West Virginia Attorney General Patrick Morrisey is advising the state's residents on how they can avoid being a victim of fraud as 2014 begins.
Morrisey's office is investigating a scam in which senior citizens are receiving calls offering them a free Life Alert system if they provide a credit card number to cover the device's shipping, handling and activation fees.
"An immediate red flag should go up as soon as someone says they will give you something for free - but then want to tack on extra fees," Morrisey said. "Citizens should be weary of any deal that sounds too good to be true and should exercise caution when dealing with cold calls seeking personal information out of the blue."
He added consumers should always be skeptical of telephone sales people "who are too aggressive" or who directly or indirectly threaten them into purchasing what they are selling. They should also avoid offers when the price or service quoted is only good for a select amount of time, or if the caller avoids answering questions directly and will not provide the details in writing about the offer.
Morrisey advises consumers to take the time to independently verify that information first before making a purchase.
"As with many scams, consumers should avoid cold calls that use high pressure sales tactics to get personal information," Morrisey said. "If the consumer does want a medical life alert system, they can contact that company directly themselves and get the device on their own terms rather than through a cold call."
A second case being investigated by Morrisey's office involving attempts at credit card fraud comes following news last month that as many as 40 million Target credit and debit card accounts may have been breached. Morrisey said scammers are contacting residents in the state, telling them they are with Target, and asking for their credit card information.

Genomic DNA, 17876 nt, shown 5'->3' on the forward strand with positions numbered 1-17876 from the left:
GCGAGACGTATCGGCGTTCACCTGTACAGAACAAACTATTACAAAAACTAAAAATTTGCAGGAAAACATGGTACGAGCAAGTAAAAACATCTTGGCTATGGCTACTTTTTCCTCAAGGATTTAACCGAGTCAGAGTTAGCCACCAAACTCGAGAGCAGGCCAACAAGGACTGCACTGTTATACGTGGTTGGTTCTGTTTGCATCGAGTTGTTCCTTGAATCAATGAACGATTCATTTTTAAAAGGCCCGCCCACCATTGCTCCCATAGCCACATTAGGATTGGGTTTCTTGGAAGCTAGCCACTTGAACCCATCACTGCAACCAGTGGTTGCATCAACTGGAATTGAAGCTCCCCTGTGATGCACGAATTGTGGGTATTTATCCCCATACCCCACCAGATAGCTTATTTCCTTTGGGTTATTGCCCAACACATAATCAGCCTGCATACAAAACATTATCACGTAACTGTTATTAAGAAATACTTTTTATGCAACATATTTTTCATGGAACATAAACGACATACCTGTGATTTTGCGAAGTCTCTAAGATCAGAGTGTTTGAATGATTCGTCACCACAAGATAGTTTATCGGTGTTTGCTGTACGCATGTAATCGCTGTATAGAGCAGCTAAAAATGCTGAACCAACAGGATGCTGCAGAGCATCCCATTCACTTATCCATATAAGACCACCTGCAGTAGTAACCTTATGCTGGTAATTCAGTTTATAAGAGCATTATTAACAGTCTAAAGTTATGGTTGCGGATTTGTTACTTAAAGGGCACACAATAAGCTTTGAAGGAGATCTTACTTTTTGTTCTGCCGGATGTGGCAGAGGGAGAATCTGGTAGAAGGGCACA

"Scammers often use uncertainty and confusion as a time to prey on vulnerable consumers," Morrisey said. "Consumers may receive calls, texts, or e-mails from someone claiming to be from Target asking for Social Security numbers, credit card numbers, and other personal information. These scams attempt to offer 'protection' but instead try to steal personal information from consumers. Do not give this information."
Consumers also may receive an e-mail asking them to click on a link that takes them to a fake website.
If Target contacts a person regarding the credit card security breach matter, they will not ask for personal information, according to Morrisey. He suggests the consumer contact Target to confirm if the communication they have received by phone or e-mail is legitimate before providing personal information.
Morrisey said those believing they have been a victim of identity theft, or that their credit cards have been breached, should call local law enforcement, as well as the Attorney General's Consumer Protection Division at 800-368-8808 and the Federal Trade Commission at 1-877-438-4338. They may also go online to report their concerns at www.ftc.gov/idtheft.